School calendar has evolved over time
Editor: While G.E. MacDonell makes a few salient points in his letter (The Times, Feb. 14), he or she has overlooked the evolution of schooling in Canada and North America.
When Canada and the U.S. were agricultural economies, school breaks consisted of planting season and harvesting season. Due to climate, this break was varied throughout North America.
Once North America shifted to an manufacturing economy, the needs of the agriculture sector for school breaks became subservient to the requirement of consistency in the business community, a schedule that continues today.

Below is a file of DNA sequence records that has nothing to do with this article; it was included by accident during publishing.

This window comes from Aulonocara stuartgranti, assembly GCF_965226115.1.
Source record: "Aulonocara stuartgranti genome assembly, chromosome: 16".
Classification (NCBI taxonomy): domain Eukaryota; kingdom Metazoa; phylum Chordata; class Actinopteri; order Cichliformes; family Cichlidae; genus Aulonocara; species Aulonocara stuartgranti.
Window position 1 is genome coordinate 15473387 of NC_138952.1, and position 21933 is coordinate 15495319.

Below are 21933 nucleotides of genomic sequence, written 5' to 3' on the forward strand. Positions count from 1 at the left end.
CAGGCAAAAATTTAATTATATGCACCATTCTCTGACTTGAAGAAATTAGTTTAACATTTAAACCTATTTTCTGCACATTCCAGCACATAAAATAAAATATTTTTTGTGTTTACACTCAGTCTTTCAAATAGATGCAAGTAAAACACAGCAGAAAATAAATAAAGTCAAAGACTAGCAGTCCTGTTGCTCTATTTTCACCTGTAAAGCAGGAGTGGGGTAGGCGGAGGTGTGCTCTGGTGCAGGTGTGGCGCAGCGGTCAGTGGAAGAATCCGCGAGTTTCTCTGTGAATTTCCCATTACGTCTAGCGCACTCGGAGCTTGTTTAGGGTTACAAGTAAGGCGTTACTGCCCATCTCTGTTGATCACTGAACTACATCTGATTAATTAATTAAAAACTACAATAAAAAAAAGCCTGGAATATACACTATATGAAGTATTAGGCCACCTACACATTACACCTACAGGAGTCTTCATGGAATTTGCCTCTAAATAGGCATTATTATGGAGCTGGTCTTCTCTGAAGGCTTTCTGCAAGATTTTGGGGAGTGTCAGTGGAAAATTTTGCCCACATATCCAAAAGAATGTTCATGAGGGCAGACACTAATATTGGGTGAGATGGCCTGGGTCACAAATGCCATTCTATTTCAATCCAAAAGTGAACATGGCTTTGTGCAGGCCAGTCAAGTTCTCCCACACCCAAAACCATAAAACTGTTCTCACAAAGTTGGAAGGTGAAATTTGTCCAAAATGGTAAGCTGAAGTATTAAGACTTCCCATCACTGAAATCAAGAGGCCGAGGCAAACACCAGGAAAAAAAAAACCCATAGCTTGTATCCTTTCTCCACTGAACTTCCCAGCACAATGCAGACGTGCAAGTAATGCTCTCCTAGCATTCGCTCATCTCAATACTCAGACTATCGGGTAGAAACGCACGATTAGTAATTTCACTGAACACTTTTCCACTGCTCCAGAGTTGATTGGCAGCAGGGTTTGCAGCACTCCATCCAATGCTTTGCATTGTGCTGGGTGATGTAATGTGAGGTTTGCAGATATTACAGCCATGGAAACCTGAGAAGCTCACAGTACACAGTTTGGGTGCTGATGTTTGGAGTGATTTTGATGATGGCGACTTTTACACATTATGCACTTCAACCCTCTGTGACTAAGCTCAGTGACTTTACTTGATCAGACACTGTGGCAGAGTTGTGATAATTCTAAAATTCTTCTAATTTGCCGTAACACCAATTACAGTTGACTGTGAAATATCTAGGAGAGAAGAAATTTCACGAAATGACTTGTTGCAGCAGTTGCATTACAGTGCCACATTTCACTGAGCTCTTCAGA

The final paragraph in the original letter says it all. When I attended school in the 1940s and 1950s, I was in school by 8 a.m. Lunch was from 12 to 1 p.m., and we were out of school at 4 p.m., in the afternoon.
Easter break and Christmas were all the times we spent away from school, except for summer break. That was from the last day of June to the first day of September.
I have three family members in the school system, and they decry the shortened days. Many parents think the school is a babysitter, rather than a place of learning.